Whether one accepts it or not, in cross country ski racing, equipment matters… it matters a lot! Having the right ski for the conditions on race day is critical to performance and will make all the difference in the race. Ski design and  technology has become complex and the functional gradations for conditions-specific ski performance has lead to the fact that, independent of successful training and proper peaking, one must have the right ski (and grind and wax) on race day to be competitive- there is very little margin for error. This is the sorry state that the sport is in at this juncture. By this I mean that there is a very large economic barrier to ensuring that a competitive, well-trained athlete has the right equipment on race day.


Consider the ski fleets of elite skiers where some have over 100 pairs of skis comprised of multiple base compositions, flex, and grinds for each snow temperature,  each snow condition, and each deck condition.  In addition these athletes must keep track of all of these skis and be able to efficiently pick the right one for a given race. Hence, many elite competitors have full-time technicians that take care of the skis and help in the selection process on race day. In addition such fleets are added to and modified regularly (new ski models, new flex patterns, and new grinds) throughout the year. It is abundantly obvious that having a “complete” fleet of skis for today’s racing can cost upwards of $50,000 to $100,000 US (most elite skiers are sponsored by ski companies that provide skis so the ski cost is essentially zero for these skiers), plus the cost of a technician, plus the $5,000 – $10,000 per year for maintenance, modifications, and additions. And then there are the increasingly expensive waxes… poles…. and boots! Even some elite skiers have difficulty keeping up with these demands with National Teams and certain sponsored athletes with essentially unlimited budgets. Although needs are significantly smaller for a competitive masters skier, the cost associated with developing and maintaining a basic ski fleet for modern masters racing is substantial. We estimate that a minimum fleet would consist of three classic ski types (hard wax, klister, and zeros (or “hairies”) with perhaps some different grinds for the “wet” skis, and three skate skis (cold, wet, and softground) again with perhaps a couple of different grinds. This means a minimum of 10 pairs of skis at about $700-$800 US each (with bindings), so about $7,000-$8,000. While this price tag is about the same as current racing mountain bikes like this and this and this the referenced mountain bikes are not “minimum” models. These bikes are well suited to the most demanding cross country mountain bike race courses. Although a masters cross country MTB racer may have a second bike, one of these will certainly be a primary race bike used throughout the season.

Add to this that it is rather straightforward to double the number of fleet skis noted above for additional race conditions and this takes the cost for skis alone to well beyond anything that can even be bought in the mountain biking world. Lightweight, nimble race-level cross country mountain bikes are considered expensive (same with road bikes) but they are not as critical as skis are in cross country ski races. In ski races with optimally trained athletes, the ski can make all the difference in performance whereas in mountain biking with similarly trained athletes the bike rarely makes the difference. The same goes for many other equipment intensive sports. Cross country ski racing stands out as one of the most expensive sports to participate in at the competitive level, even for masters skiers. And this is not taking account of the $100 ski base grinds required, the $100 single race wax jobs, the $400 poles, the $500-$1200 boots, etc., etc.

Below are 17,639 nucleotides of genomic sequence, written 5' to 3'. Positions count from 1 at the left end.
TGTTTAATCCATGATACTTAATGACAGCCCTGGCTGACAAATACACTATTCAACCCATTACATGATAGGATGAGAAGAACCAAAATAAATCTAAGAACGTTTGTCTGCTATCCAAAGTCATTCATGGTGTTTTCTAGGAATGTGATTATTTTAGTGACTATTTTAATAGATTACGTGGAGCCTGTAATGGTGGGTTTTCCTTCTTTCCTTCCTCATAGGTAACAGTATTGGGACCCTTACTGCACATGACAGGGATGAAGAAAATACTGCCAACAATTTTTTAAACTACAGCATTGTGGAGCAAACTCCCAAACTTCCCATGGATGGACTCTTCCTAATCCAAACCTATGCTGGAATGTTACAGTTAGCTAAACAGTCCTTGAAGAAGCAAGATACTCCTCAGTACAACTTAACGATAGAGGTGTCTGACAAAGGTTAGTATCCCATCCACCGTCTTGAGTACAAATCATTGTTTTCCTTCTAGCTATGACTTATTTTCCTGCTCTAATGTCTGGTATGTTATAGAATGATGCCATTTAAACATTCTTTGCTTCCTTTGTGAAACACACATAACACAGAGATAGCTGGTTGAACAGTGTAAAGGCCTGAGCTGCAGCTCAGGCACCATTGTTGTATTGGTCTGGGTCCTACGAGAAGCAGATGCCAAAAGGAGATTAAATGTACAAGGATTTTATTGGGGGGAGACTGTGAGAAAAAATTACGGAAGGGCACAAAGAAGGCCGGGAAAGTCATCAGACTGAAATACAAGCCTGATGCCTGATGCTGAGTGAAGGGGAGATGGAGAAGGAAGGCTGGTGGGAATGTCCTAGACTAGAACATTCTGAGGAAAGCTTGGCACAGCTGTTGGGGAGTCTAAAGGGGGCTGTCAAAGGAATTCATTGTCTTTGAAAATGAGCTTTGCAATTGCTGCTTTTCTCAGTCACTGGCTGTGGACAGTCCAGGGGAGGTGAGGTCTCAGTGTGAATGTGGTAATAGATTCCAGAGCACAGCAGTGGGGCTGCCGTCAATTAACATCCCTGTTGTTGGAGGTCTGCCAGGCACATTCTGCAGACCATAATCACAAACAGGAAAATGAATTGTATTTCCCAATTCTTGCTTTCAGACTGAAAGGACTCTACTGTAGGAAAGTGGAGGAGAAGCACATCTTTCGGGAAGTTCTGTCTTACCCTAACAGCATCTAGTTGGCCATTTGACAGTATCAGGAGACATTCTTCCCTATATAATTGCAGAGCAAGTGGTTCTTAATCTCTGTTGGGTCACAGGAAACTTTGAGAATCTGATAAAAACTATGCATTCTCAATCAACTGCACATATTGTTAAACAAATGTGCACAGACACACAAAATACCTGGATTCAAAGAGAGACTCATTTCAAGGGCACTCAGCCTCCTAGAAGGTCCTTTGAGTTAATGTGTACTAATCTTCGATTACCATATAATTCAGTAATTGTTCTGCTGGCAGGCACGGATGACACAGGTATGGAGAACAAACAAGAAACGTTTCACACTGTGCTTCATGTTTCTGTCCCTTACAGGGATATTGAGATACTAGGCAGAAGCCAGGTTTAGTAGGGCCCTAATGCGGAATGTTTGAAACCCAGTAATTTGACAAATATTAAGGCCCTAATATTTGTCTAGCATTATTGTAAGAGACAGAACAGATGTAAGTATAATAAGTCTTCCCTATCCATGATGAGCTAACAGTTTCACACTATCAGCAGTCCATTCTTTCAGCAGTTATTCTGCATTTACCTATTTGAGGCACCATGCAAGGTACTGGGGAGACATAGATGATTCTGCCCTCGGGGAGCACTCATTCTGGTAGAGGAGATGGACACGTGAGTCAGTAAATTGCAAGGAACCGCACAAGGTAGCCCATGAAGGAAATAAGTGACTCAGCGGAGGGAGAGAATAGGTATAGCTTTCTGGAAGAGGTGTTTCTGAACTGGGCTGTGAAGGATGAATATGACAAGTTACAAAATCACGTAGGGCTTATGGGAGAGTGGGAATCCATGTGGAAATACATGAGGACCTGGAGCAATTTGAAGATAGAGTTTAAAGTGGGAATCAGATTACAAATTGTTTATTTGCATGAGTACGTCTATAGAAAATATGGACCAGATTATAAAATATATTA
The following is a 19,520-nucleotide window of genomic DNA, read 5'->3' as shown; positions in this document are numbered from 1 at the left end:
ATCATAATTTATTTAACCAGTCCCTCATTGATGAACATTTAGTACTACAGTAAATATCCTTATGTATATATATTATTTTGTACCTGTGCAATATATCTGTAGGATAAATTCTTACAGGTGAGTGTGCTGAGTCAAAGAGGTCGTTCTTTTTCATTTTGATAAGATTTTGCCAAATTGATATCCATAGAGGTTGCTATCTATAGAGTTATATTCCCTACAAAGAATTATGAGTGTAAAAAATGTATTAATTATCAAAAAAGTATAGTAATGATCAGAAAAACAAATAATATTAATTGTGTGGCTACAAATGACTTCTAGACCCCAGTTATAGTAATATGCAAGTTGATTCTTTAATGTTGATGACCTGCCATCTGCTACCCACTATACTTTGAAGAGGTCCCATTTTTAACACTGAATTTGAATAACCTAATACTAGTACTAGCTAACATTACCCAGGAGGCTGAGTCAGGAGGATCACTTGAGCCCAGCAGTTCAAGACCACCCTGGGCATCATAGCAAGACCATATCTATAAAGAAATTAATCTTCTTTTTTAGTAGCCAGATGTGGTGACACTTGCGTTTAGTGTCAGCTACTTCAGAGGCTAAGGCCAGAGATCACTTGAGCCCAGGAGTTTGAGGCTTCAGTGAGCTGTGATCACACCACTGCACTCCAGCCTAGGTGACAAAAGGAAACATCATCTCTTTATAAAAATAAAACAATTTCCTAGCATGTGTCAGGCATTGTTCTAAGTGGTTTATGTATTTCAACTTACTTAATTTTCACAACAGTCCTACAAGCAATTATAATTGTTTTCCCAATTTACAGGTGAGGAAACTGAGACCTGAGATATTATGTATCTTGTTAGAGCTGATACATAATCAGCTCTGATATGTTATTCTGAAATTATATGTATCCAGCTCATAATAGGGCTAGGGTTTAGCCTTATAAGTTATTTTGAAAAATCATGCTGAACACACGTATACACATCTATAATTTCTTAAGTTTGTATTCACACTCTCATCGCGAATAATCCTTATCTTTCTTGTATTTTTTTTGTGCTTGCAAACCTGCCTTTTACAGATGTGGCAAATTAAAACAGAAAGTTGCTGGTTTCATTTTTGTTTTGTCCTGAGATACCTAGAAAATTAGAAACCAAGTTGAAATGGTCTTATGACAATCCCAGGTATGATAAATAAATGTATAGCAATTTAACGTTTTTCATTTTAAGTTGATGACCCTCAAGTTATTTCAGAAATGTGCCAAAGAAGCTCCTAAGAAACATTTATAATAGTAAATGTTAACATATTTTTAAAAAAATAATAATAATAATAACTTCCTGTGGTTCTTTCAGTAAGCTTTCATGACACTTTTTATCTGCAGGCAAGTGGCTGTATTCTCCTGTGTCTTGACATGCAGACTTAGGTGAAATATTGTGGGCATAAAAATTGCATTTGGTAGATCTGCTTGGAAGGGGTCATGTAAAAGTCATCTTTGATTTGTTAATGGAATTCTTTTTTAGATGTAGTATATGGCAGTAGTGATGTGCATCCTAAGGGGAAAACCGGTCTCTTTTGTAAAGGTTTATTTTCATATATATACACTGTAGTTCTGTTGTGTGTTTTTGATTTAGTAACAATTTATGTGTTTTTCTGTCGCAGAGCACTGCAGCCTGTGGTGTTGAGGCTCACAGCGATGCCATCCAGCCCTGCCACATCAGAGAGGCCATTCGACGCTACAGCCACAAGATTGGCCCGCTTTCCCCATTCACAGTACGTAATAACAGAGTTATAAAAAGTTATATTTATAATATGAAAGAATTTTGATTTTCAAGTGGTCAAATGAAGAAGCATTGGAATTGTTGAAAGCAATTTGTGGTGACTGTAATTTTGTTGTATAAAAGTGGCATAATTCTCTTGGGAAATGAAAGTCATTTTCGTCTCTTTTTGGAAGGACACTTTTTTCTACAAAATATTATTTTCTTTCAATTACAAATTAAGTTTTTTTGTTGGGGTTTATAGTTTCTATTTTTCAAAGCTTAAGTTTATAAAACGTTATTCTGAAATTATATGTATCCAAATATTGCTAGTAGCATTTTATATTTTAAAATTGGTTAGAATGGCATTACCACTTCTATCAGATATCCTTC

Except for a very few, very wealthy individuals who compete as masters (and they do exist), a comprehensive fleet of skis and the needed assistance is non-existent in the masters ski world. But, one will need to have at least an approximately appropriate ski for the conditions on race day- which leads to the “minimum” fleet described above. So, as masters athletes, it is important to figure out how to efficiently cover all of the likely conditions one might meet on race day with a minimum of investment and this is where ski selection advice is important and, we assert, critical. You may have noticed in the Annual Training Plan (ATP) in part 2 of this series, a row for data input on “equipment preparation”. This is what that row is all about and is an essential part of your training.

Ski Experts, Ski advisers, ski Gurus, and the “Ski Whisperer”

Team Bumble Bee works with this fellow for ski advice, ski supply, fleet evaluation, ski grinding, and waxing. I cannot sufficiently stress, as a competitive ski racer, how important it is on race day to pick the right skis, the right grinds, and the right wax, in that order. For a given set of conditions, no grind or wax will make a ski with the wrong flex characteristics fast. Similarly, no wax will make a ski fast with the wrong grind for the conditions. So start with the right ski and go from there.